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Flow convection in agriculture greenhouse is one of the most important factors on the growth and fruiting of plants. The present work focused on natural convection in an open greenhouse heated by ridge tubes in presence of plants. Analyses are performed for different boundary conditions imposed at the roof such as constant temperature, convective heat flux, and convective and radiative heat flux. The governing equations comprising continuity, momentum and energy equations are solved by AnsysFluent software. In each case, the average velocity and temperature of the air are determined. The obtained results are presented in terms velocity and temperature profiles. Isothermal lines and velocity vectors showed that by increasing the convective heat transfer coefficient, the average temperature and average airflow velocity decrease. The outcomes of this study help build greenhouses with dimensions and materials to suitable for the given external conditions.
airflow, convection, 3D simulation, flow trajectories, heat transfer
Since the world’s population is constantly increasing, production capacity requires achieving sufficiency. To increase productivity and increase yields, sustainable agriculture has become one of the leading ideas for global ambitions. Sustainable agriculture rests on three important points: energy, cost, and environmental impact. Greenhouses are used to increase agricultural production and are among the most energyconsuming sectors on the one hand. On the other hand, they are among the most profitable sectors.
Greenhouse crops are 10 to 20 times better than external gardening [1]. The cost of sustainable agriculture is high because it includes the cost of labor, fertilizers, and energy inputs for heating and lighting. The largest amount of solar radiation is collected inside the greenhouse when it heads east and west; especially in winter [2, 3]. The use of dual thermal screen or double glazing allows us to improve energy saving in greenhouses and the rate of energy reduction is about 60%. When using a fully enclosed greenhouse without ventilation, the rate of energy drop reaches about 80% [4].
There are many experimental and numerical studies carried out in this field. Tiwari and Dhiman [5] developed a mathematical model for winter greenhouse, which was useful especially for greenhouses in cold areas in winter. Greenhouse cultivation enables to succeed in agricultural crops because solar radiation is sufficient throughout the year. Arithmetic results showed that it is sufficient in winter nights to supply two southern and northern glass walls and a glass roof that enables us to provide sufficient energy, reduces heat loss and increases the air inside the greenhouse.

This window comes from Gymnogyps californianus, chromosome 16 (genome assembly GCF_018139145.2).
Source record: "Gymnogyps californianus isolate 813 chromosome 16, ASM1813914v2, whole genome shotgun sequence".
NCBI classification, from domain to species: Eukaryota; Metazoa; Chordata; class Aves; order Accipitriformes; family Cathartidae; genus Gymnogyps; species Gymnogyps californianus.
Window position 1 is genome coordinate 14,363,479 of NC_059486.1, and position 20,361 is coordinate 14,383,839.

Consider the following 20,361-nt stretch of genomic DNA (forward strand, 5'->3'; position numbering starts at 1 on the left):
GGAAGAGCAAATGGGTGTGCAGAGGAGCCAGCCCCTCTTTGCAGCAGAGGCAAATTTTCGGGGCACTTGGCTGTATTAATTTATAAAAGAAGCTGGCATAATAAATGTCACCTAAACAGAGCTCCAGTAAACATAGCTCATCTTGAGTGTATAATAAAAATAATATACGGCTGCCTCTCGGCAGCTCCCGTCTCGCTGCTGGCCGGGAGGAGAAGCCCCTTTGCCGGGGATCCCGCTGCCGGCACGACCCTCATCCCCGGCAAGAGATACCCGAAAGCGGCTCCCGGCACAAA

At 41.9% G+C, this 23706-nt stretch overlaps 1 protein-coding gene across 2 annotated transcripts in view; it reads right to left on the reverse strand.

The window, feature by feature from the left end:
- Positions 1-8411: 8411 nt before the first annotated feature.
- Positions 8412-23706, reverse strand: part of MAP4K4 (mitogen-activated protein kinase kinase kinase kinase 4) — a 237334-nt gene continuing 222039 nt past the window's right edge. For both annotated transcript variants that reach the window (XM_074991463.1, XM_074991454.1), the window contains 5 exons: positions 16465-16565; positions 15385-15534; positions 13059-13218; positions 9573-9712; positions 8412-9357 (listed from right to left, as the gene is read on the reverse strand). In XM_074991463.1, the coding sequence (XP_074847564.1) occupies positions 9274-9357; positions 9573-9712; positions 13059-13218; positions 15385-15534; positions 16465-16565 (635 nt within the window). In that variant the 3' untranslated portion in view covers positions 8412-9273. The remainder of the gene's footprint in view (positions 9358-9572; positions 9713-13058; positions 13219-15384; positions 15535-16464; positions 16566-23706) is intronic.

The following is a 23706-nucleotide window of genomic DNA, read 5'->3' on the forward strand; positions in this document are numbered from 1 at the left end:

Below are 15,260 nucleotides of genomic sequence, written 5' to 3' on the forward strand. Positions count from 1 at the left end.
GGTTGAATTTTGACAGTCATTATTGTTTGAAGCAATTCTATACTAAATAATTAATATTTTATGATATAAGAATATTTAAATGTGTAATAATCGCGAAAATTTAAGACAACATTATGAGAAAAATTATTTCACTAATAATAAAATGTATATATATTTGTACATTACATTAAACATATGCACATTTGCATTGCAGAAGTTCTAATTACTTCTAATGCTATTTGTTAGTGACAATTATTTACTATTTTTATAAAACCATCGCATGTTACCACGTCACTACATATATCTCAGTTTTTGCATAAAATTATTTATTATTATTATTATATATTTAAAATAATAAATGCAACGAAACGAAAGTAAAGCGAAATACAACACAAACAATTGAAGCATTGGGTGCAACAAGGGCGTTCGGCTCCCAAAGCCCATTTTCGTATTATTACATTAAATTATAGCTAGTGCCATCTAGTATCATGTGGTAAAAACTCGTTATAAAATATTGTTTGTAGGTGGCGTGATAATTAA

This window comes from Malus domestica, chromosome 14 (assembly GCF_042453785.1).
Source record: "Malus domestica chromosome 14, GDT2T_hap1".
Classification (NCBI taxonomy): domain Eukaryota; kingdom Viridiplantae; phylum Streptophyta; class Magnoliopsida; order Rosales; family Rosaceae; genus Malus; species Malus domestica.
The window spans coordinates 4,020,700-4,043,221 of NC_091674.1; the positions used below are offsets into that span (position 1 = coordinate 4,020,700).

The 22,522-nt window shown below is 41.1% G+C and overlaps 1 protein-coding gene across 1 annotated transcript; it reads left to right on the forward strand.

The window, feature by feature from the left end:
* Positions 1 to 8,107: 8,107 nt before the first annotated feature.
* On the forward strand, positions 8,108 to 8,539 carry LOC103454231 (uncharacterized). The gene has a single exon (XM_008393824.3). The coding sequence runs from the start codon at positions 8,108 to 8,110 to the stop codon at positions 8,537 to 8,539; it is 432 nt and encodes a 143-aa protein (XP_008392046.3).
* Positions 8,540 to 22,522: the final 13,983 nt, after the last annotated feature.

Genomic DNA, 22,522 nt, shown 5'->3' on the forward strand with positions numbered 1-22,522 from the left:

Van Beveren et al. [6] proposed a novel dynamic model of heating and cooling systems to minimize the energy need of a rose greenhouse. The researchers concluded that having less natural ventilation and more heating on cold days and more natural ventilation and less heating on warm days can reduce energy consumption. They stressed out that energy inputs in greenhouse gases decrease by lowering temperature and humidity as well. Seginer et al. [7] developed a typical greenhouse without production by adding 6 elements to the double cover, and also developed highly absorbent panels. They concluded that the double cover maintains the greenhouse temperature more effectively than a single cover. They also found that higher absorption plates increase the heat flow compared to the normal. Ghernaout et al. [8] conducted a numerical study of natural convection in a closed greenhouse model heated by pipes. They calculated each of the following parameters in the greenhouse: thermal and dynamic flow, average temperature and average speed. The researchers concluded that the obtained results relate to the experimental data. These results also help farmers to create greenhouses with dimensions and materials to suit all external. Boulard et al. [9] studied the mono Chappelle greenhouse, concerned themselves with the distribution of flow and temperature that stimulates ventilation with one or two holes on the greenhouse surface. The results revealed that the airflow is characterized by one loading ring for one or two holes on the surface with floor heating and high velocity in the ceiling and floor. It was concluded that temperature gradients cause air regeneration, which is the origin of the convection movement. Besides, they reported that the mean components of the air velocity and temperature and the shape of the convective loop were compatible with the experimental results. Then, Boulard et al. [10] built a greenhouse model with reduced scale to study airflow and temperature characteristics in the greenhouse which is heated from floor. They showed that, a main flow circulation was formed in the greenhouse and the air in the centre was still. Bartzanas et al. [11] studied the tunnel greenhouse, and they were concerned with the effects of temperature patterns inside the greenhouse, as well as how the screen affects air flow and climatic conditions inside the greenhouse. They concluded that the screen a remarkable influence on the greenhouse climate, reducing the air velocity and airflow rate by 50% which leads to considerable temperature rise. The wind direction had a more profound effect on the airflow and temperature distribution particularly for the greenhouse having an insect screen.